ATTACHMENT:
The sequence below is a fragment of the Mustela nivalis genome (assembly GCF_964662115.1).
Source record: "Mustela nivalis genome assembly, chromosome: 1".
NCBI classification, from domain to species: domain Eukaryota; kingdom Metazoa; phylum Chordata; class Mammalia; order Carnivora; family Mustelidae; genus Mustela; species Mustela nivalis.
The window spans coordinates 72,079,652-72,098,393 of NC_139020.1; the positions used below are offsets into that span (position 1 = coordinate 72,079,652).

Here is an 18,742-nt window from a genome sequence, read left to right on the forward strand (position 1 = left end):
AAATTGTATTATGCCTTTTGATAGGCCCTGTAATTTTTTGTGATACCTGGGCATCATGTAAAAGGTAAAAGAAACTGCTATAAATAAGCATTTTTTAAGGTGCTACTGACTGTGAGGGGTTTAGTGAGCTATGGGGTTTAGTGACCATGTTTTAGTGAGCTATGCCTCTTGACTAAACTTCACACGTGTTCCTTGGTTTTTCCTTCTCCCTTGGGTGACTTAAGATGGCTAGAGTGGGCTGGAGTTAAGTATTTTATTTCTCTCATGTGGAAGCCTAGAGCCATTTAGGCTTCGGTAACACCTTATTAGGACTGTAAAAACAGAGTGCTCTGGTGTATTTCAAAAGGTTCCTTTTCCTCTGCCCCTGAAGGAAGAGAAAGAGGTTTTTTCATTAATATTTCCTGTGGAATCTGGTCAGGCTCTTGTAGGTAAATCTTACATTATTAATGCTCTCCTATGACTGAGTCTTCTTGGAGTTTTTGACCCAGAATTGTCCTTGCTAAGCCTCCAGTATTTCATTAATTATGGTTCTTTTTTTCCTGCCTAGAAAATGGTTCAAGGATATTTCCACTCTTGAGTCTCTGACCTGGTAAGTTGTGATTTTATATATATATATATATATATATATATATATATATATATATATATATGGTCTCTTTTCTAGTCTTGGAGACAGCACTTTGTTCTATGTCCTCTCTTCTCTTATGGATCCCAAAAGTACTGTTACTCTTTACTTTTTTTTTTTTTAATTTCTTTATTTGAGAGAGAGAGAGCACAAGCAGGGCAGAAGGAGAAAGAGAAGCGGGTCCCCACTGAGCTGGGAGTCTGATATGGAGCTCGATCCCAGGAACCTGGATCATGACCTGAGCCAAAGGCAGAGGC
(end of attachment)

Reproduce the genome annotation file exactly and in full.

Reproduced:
The sequence below is a fragment of the Mustela nivalis genome (assembly GCF_964662115.1).
Source record: "Mustela nivalis genome assembly, chromosome: 1".
NCBI classification, from domain to species: domain Eukaryota; kingdom Metazoa; phylum Chordata; class Mammalia; order Carnivora; family Mustelidae; genus Mustela; species Mustela nivalis.
The window spans coordinates 72,079,652-72,098,393 of NC_139020.1; the positions used below are offsets into that span (position 1 = coordinate 72,079,652).

Here is an 18,742-nt window from a genome sequence, read left to right on the forward strand (position 1 = left end):
AAATTGTATTATGCCTTTTGATAGGCCCTGTAATTTTTTGTGATACCTGGGCATCATGTAAAAGGTAAAAGAAACTGCTATAAATAAGCATTTTTTAAGGTGCTACTGACTGTGAGGGGTTTAGTGAGCTATGGGGTTTAGTGACCATGTTTTAGTGAGCTATGCCTCTTGACTAAACTTCACACGTGTTCCTTGGTTTTTCCTTCTCCCTTGGGTGACTTAAGATGGCTAGAGTGGGCTGGAGTTAAGTATTTTATTTCTCTCATGTGGAAGCCTAGAGCCATTTAGGCTTCGGTAACACCTTATTAGGACTGTAAAAACAGAGTGCTCTGGTGTATTTCAAAAGGTTCCTTTTCCTCTGCCCCTGAAGGAAGAGAAAGAGGTTTTTTCATTAATATTTCCTGTGGAATCTGGTCAGGCTCTTGTAGGTAAATCTTACATTATTAATGCTCTCCTATGACTGAGTCTTCTTGGAGTTTTTGACCCAGAATTGTCCTTGCTAAGCCTCCAGTATTTCATTAATTATGGTTCTTTTTTTCCTGCCTAGAAAATGGTTCAAGGATATTTCCACTCTTGAGTCTCTGACCTGGTAAGTTGTGATTTTATATATATATATATATATATATATATATATATATATATATATATATGGTCTCTTTTCTAGTCTTGGAGACAGCACTTTGTTCTATGTCCTCTCTTCTCTTATGGATCCCAAAAGTACTGTTACTCTTTACTTTTTTTTTTTTTAATTTCTTTATTTGAGAGAGAGAGAGCACAAGCAGGGCAGAAGGAGAAAGAGAAGCGGGTCCCCACTGAGCTGGGAGTCTGATATGGAGCTCGATCCCAGGAACCTGGATCATGACCTGAGCCAAAGGCAGAGGC